How Ukraine Accession to the EU would Benefit Refugees
Samantha Libraty 15 September 2023

As the Russia-Ukraine war nears two years of fighting, the largest refugee crisis inside Europe in recent history continues on through difficult months. The status of some 7.6 million Ukrainian refugees across Europe, reported by the United Nations in October 2022, remains unknown.

This war coincides with Ukraine’s accession to the European Union, which has been years in the making and now possibly on the fast track. Internal EU debate centers around large scale enlargement to the East and benefits to the bloc with the ever-evolving Ukrainian issues. If Ukraine joins the EU, will this shift the opportunities and possibilities for refugees?

As of March 2022, the European Council began the Temporary Protection Directive, allowing Ukrainians to work and access social welfare across the EU. Since then, over 4.2 million Ukrainians have registered for temporary protection across the union. Without further protection, Ukrainian refugees will have increasing issues working in host countries and integrating into the EU.

Under the Temporary Protection Directive, which was extended through early 2024, Ukrainian refugees can live, work, receive health care and send their children to school in whichever EU country for up to three years. While a temporary solution, trends expect return rates to Ukraine will be low: a RAND study found that only about one-third of refugees worldwide return to their home countries a decade after hostilities ended.

With the expectation that Ukrainian refugees will remain in EU countries, there is a need for more permanent solutions. EU status would allow Ukrainian adults to join workforces and Ukrainian children to enroll in education.

Since the beginning of the conflict, Ukrainian refugees provided skilled labor in markets that lacked – EU countries face labor shortages and are in need of motivated workers. Governments and business groups moved quickly to court the newcomers with sponsorship programs and job fairs initially. While overall support for Ukrainian refugees is declining across Central and Eastern Europe, governments benefit from this skilled workforce and could benefit further from EU protections.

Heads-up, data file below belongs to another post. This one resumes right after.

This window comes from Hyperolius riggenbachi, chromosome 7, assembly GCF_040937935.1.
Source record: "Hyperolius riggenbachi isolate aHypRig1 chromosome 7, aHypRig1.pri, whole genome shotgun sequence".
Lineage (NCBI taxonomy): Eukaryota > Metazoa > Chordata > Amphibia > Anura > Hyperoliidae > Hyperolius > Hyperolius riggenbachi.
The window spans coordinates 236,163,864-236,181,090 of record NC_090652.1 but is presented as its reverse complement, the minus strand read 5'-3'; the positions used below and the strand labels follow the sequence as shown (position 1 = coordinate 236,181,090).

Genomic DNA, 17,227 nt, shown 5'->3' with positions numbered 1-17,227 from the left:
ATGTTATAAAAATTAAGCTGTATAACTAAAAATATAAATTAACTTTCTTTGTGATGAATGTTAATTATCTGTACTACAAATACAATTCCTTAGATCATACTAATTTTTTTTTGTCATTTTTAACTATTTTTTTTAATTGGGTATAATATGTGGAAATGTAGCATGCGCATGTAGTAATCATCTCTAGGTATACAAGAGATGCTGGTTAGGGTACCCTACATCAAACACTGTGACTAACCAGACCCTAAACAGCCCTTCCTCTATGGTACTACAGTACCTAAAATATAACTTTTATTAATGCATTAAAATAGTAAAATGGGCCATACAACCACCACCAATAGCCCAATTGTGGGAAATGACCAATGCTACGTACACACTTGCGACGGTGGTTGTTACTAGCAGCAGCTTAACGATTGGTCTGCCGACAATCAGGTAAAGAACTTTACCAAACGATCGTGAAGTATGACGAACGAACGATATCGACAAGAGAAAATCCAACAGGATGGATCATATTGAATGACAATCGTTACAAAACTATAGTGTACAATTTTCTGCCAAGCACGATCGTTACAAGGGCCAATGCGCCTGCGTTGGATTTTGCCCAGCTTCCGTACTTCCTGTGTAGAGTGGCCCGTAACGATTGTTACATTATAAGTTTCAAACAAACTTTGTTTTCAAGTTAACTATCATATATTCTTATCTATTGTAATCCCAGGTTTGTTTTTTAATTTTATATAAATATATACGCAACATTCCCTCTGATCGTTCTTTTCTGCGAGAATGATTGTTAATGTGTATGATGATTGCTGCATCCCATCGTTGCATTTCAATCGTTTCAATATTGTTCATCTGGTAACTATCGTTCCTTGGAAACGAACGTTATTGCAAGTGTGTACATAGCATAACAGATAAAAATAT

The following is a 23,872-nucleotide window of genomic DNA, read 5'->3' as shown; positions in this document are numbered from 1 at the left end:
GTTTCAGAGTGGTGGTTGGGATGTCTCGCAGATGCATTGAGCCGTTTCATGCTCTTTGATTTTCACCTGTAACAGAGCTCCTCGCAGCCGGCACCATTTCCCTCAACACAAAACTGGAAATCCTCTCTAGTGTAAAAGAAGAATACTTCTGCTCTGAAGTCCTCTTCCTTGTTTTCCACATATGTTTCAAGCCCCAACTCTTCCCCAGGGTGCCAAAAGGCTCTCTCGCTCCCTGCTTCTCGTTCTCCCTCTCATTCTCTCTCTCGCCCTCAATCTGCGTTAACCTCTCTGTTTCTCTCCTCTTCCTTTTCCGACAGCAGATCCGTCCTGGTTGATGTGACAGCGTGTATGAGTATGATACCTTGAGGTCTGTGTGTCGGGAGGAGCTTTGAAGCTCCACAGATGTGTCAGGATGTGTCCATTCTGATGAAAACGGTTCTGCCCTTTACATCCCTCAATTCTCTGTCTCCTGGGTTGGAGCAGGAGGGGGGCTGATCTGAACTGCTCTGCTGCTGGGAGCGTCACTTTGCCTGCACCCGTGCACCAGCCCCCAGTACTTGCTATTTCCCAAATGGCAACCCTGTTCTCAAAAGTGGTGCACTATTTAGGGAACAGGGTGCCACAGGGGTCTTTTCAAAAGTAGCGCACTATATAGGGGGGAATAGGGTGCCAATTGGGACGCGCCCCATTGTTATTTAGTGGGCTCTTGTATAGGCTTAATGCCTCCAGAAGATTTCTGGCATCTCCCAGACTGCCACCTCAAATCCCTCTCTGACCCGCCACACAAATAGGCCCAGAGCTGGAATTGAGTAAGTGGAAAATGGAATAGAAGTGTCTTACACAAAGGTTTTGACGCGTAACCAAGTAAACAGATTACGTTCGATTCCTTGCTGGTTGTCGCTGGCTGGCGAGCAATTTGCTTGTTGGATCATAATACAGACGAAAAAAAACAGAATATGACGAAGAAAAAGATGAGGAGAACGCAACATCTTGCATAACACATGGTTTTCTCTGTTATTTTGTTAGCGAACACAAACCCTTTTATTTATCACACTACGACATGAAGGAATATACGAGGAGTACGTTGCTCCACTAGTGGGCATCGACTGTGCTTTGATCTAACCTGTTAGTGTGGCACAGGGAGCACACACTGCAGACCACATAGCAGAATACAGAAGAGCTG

However, it is reported that most Ukrainian adult refugees are not working on account of issues such as the lack of recognition of non-EU diplomas and certifications, language barriers, and need for childcare. Another major hurdle of refugee workforces is the need to match refugee populations with job markets in need of labor – currently, there is no plan for distribution of refugees to job markets. EU bloc movement would provide expanded opportunities for a better match of labor to job markets.

Ukrainian adult refugees are more highly educated than the EU workforce with 69 percent of adult Ukrainian refugees with some higher education, compared with 29 percent overall in Ukraine and 33 percent of the entire EU workforce (Centre for Economic Strategy). RAND reports that this should give Ukrainian refugees opportunities in the EU labor market; however, only 20 percent of Ukrainian refugees are employed full time and 12 percent part time.

While EU accession does not solve all workforce hurdles, there is hope that EU accession would provide additional avenues for Ukrainian refugees to obtain work throughout the EU – benefitting both the EU bloc and refugee livelihoods. Additional refugee protections, such as childhood education and language training, would codify necessary investments in refugees during and post-conflict in Europe.

Without the necessary investments in refugees in the current moment, the EU will have a long-term aid problem and hosting children and adult refugees without future opportunities. The EU bloc will benefit from the Ukrainian refugee workforce and other contributions to their communities. The EU must work now to support the Ukrainian refugee population as the issue will only rise as the conflict continues and more refugees are fleeing Ukraine.


Samantha Libraty is a graduate student at Princeton’s School of Public and International Affairs.

Cover photo:  refugees from Ukraine stand on a platform at Messebahnhof Laatzen (Germany) after their arrival. Photo by Michael Matthey/DPA Picture-Alliance via AFP.)


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